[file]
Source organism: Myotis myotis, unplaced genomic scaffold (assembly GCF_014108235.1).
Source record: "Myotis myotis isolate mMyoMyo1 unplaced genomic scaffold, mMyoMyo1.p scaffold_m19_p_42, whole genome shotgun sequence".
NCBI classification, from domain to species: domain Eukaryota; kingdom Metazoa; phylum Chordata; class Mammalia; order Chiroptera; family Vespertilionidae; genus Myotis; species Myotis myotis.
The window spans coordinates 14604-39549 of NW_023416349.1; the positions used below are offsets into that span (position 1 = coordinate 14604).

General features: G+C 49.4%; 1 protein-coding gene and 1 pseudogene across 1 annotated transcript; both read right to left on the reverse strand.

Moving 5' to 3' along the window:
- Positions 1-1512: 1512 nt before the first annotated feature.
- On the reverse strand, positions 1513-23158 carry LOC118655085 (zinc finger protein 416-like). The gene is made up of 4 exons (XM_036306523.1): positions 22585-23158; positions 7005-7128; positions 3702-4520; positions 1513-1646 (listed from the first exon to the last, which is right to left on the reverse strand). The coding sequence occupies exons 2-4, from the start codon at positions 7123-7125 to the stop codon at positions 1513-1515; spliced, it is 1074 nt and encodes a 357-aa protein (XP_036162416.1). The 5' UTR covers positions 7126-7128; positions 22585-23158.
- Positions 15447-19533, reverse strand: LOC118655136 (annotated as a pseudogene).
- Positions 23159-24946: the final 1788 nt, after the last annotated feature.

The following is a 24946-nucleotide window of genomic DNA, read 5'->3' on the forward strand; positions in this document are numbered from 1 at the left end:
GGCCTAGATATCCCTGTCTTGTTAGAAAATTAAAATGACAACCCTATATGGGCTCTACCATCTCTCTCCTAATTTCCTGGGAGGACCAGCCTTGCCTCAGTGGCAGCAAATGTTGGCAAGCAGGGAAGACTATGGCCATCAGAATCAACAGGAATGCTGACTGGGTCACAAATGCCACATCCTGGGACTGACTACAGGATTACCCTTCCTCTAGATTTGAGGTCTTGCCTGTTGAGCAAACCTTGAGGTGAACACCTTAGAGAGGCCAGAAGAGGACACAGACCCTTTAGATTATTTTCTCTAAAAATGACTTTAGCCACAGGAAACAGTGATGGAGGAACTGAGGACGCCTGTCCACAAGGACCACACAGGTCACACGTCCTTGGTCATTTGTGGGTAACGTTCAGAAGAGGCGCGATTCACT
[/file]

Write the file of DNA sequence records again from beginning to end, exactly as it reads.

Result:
Source organism: Myotis myotis, unplaced genomic scaffold (assembly GCF_014108235.1).
Source record: "Myotis myotis isolate mMyoMyo1 unplaced genomic scaffold, mMyoMyo1.p scaffold_m19_p_42, whole genome shotgun sequence".
NCBI classification, from domain to species: domain Eukaryota; kingdom Metazoa; phylum Chordata; class Mammalia; order Chiroptera; family Vespertilionidae; genus Myotis; species Myotis myotis.
The window spans coordinates 14604-39549 of NW_023416349.1; the positions used below are offsets into that span (position 1 = coordinate 14604).

General features: G+C 49.4%; 1 protein-coding gene and 1 pseudogene across 1 annotated transcript; both read right to left on the reverse strand.

Moving 5' to 3' along the window:
- Positions 1-1512: 1512 nt before the first annotated feature.
- On the reverse strand, positions 1513-23158 carry LOC118655085 (zinc finger protein 416-like). The gene is made up of 4 exons (XM_036306523.1): positions 22585-23158; positions 7005-7128; positions 3702-4520; positions 1513-1646 (listed from the first exon to the last, which is right to left on the reverse strand). The coding sequence occupies exons 2-4, from the start codon at positions 7123-7125 to the stop codon at positions 1513-1515; spliced, it is 1074 nt and encodes a 357-aa protein (XP_036162416.1). The 5' UTR covers positions 7126-7128; positions 22585-23158.
- Positions 15447-19533, reverse strand: LOC118655136 (annotated as a pseudogene).
- Positions 23159-24946: the final 1788 nt, after the last annotated feature.

The following is a 24946-nucleotide window of genomic DNA, read 5'->3' on the forward strand; positions in this document are numbered from 1 at the left end:
GGCCTAGATATCCCTGTCTTGTTAGAAAATTAAAATGACAACCCTATATGGGCTCTACCATCTCTCTCCTAATTTCCTGGGAGGACCAGCCTTGCCTCAGTGGCAGCAAATGTTGGCAAGCAGGGAAGACTATGGCCATCAGAATCAACAGGAATGCTGACTGGGTCACAAATGCCACATCCTGGGACTGACTACAGGATTACCCTTCCTCTAGATTTGAGGTCTTGCCTGTTGAGCAAACCTTGAGGTGAACACCTTAGAGAGGCCAGAAGAGGACACAGACCCTTTAGATTATTTTCTCTAAAAATGACTTTAGCCACAGGAAACAGTGATGGAGGAACTGAGGACGCCTGTCCACAAGGACCACACAGGTCACACGTCCTTGGTCATTTGTGGGTAACGTTCAGAAGAGGCGCGATTCACT